The removal of “double dippers,” which Bush Justice Department prosecutors are still laboring mightily to criminalize, would have the effect of putting the legislature in Republican hands. So, in this case, a bizarre new construction put on the “honest services fraud” statute matches up perfectly with the electoral plans of G.O.P. in Alabama. Governor Bob Riley was heard crowing about the victory:
“It proved that Montgomery insiders turned the state’s two-year college system into a no-work jobs program for legislators,” he said. “It proved that taxpayer dollars intended for educating students were, instead, used to bankroll a job for a well-connected legislator, a job for which she never showed up for work. It proved that those who ran the program feared reprimanding her precisely because she was a legislator who could use her influence in Montgomery to hurt them.”
Riley has reason to be enthusiastic–the conviction of Schmitz automatically resulted in the forfeiture of one Democratic seat. Change may have come to Washington, D.C., but the spirit of Karl Rove continues to run things in the trenches of Alabama.
More from Scott Horton:
Conversation — August 5, 2016, 12:08 pm
Sidney Blumenthal on the origins of the Republican Party, the fallout from Clinton’s emails, and his new biography of Abraham Lincoln
Conversation — March 30, 2016, 3:44 pm
Joseph Hickman discusses his new book, The Burn Pits, which tells the story of thousands of U.S. soldiers who, after returning from Iraq and Afghanistan, have developed rare cancers and respiratory diseases.
Flor Arely Sánchez had been in bed with a fever and pains throughout her body for three days when a July thunderstorm broke over the mountainside. She got nervous when bolts of light flashed in the sky. Lightning strikes the San Julián region of western El Salvador several times a year, and her neighbors fear storms more than they fear the march of diseases — first dengue, then chikungunya, now Zika. Flor worried about a lot of things, since she was pregnant.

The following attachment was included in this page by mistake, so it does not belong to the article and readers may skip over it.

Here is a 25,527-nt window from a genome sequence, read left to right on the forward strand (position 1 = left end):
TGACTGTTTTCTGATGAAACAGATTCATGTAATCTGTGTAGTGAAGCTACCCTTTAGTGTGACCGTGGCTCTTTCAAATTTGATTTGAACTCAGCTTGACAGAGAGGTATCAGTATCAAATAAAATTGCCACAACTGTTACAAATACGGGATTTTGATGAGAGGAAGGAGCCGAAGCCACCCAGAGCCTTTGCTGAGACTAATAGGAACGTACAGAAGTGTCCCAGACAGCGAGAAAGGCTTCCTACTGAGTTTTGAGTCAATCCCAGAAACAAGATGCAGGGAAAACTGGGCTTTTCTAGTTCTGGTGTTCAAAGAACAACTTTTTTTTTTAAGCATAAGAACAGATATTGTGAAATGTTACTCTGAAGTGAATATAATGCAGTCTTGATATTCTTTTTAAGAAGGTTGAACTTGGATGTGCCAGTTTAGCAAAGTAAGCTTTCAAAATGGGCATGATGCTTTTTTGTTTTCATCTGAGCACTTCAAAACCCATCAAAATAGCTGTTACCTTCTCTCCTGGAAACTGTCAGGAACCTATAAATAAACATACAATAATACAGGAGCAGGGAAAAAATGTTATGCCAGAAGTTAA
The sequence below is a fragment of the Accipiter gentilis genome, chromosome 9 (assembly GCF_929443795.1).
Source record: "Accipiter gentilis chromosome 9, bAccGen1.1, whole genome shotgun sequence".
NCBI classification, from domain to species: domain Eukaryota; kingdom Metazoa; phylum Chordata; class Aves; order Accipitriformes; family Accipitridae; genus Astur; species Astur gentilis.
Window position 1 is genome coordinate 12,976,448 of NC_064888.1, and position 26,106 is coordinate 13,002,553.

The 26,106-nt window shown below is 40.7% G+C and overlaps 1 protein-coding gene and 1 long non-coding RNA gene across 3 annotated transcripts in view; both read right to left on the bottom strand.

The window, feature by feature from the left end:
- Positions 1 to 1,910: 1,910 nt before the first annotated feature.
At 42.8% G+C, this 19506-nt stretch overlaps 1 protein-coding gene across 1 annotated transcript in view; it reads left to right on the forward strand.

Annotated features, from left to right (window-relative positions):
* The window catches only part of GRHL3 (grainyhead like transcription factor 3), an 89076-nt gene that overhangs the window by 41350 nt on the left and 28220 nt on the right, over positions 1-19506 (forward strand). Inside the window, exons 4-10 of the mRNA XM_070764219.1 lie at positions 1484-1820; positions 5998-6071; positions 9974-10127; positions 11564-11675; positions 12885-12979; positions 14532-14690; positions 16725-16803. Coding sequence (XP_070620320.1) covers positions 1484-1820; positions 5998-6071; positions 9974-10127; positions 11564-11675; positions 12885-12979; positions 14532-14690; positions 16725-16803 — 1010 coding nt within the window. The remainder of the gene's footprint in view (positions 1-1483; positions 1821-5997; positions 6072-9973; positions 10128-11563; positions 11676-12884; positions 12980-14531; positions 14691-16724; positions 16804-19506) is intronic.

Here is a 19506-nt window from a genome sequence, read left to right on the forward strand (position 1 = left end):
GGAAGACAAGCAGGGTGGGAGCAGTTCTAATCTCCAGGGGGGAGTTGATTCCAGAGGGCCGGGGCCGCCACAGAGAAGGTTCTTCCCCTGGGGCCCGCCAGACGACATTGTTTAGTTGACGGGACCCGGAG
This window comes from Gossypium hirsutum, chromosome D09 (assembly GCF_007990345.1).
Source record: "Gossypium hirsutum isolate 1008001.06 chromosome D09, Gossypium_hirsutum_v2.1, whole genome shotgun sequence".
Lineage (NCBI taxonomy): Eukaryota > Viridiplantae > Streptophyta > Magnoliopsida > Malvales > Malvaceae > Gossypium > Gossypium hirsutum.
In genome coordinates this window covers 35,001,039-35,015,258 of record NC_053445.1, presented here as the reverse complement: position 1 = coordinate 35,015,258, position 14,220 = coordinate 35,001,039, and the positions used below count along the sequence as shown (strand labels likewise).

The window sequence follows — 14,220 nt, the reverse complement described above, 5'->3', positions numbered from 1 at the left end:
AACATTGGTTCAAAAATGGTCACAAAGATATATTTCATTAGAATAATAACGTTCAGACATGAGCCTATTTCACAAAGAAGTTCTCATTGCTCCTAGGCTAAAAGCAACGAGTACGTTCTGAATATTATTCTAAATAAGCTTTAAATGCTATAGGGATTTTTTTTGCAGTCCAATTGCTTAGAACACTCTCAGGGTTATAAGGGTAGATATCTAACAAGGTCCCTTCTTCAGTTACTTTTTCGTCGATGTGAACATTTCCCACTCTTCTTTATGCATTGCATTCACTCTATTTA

Late in the afternoon, when the pains had somewhat eased, Flor thought she might go to a dammed-up bit of the river near her house to bathe. She is thirty-five and has lived in the same place all her life, where wrinkled hills are planted with corn, beans, and fruit trees. She took a towel and soap and walked out into the rain. Halfway to the river, the pains returned and overcame her. The next thing Flor remembers, she was in a room she didn’t recognize, unable to move. As she soon discovered, she was in a hospital, her ankle cuffed to the bed, and she was being investigated for abortion.
Amount of laundry an average American family of four washes in a year (in tons):
A study of female Finnish twins found that relative preference for masculine faces is largely heritable.
It was reported that visits from Buddhist priests could be purchased through Amazon in Japan, and the London Philharmonic Orchestra began streaming performances through virtual-reality headsets.
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“Matt was happy enough to sustain himself on the detritus of a world he saw as careening toward self-destruction, and equally happy to scam a government he despised. 'I’m glad everyone’s so wasteful,' he told me. 'It supports my lifestyle.'”